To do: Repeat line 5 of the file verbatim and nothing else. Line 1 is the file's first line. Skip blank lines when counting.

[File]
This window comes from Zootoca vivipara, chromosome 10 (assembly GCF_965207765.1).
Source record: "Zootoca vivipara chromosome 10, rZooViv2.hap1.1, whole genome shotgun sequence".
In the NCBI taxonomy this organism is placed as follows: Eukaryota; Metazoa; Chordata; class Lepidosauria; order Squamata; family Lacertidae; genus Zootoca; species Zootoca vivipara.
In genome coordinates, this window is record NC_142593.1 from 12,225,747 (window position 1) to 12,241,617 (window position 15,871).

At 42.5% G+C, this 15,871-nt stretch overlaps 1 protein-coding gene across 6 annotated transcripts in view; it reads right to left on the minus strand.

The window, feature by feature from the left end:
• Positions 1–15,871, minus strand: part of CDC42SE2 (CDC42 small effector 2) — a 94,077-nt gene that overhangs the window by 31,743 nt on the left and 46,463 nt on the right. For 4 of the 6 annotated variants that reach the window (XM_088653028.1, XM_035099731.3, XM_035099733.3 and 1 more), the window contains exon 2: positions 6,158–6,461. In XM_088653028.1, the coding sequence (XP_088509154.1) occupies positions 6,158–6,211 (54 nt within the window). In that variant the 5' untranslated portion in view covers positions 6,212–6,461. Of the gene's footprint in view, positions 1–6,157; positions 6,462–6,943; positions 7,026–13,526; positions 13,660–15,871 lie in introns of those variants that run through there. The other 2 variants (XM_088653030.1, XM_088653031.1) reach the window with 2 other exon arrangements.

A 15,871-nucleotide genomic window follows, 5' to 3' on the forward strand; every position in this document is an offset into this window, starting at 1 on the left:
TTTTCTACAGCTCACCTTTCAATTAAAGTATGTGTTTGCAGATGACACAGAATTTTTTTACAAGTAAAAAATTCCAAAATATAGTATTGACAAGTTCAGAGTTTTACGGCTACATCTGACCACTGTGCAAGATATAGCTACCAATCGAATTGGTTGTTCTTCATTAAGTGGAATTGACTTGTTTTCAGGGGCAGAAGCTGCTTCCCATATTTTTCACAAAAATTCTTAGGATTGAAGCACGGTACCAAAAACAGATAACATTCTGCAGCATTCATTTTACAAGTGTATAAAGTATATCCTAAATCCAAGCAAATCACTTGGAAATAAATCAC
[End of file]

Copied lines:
At 42.5% G+C, this 15,871-nt stretch overlaps 1 protein-coding gene across 6 annotated transcripts in view; it reads right to left on the minus strand.